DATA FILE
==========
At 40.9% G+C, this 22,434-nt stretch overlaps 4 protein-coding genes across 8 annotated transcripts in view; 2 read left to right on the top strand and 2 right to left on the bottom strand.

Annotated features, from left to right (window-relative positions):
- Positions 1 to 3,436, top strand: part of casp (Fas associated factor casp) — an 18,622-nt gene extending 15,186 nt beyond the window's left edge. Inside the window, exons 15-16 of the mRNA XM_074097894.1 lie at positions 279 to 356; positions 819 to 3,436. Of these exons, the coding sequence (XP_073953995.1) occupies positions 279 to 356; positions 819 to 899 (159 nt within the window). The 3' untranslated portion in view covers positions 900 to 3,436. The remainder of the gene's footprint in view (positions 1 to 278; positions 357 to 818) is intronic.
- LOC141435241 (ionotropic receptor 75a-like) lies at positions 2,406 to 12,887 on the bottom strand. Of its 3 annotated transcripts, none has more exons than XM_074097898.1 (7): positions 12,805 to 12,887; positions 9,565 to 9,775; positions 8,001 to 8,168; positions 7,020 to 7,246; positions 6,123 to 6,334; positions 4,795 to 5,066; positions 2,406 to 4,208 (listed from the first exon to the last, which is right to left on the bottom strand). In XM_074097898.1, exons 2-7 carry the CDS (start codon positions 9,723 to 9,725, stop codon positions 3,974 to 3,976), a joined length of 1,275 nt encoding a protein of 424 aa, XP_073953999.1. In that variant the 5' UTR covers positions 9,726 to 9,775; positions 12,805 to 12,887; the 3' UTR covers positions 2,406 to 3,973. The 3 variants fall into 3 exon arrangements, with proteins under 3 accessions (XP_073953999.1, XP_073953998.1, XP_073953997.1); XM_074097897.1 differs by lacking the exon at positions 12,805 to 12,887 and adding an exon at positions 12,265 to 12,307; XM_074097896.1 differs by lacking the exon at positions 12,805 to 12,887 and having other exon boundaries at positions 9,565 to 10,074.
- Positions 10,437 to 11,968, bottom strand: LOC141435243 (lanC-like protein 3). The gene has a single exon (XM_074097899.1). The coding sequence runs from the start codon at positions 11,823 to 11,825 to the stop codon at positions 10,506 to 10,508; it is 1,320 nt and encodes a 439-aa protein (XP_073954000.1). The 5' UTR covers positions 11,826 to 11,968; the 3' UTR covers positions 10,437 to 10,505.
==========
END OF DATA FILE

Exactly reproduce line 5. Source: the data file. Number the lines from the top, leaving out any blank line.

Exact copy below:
- Positions 10,437 to 11,968, bottom strand: LOC141435243 (lanC-like protein 3). The gene has a single exon (XM_074097899.1). The coding sequence runs from the start codon at positions 11,823 to 11,825 to the stop codon at positions 10,506 to 10,508; it is 1,320 nt and encodes a 439-aa protein (XP_073954000.1). The 5' UTR covers positions 11,826 to 11,968; the 3' UTR covers positions 10,437 to 10,505.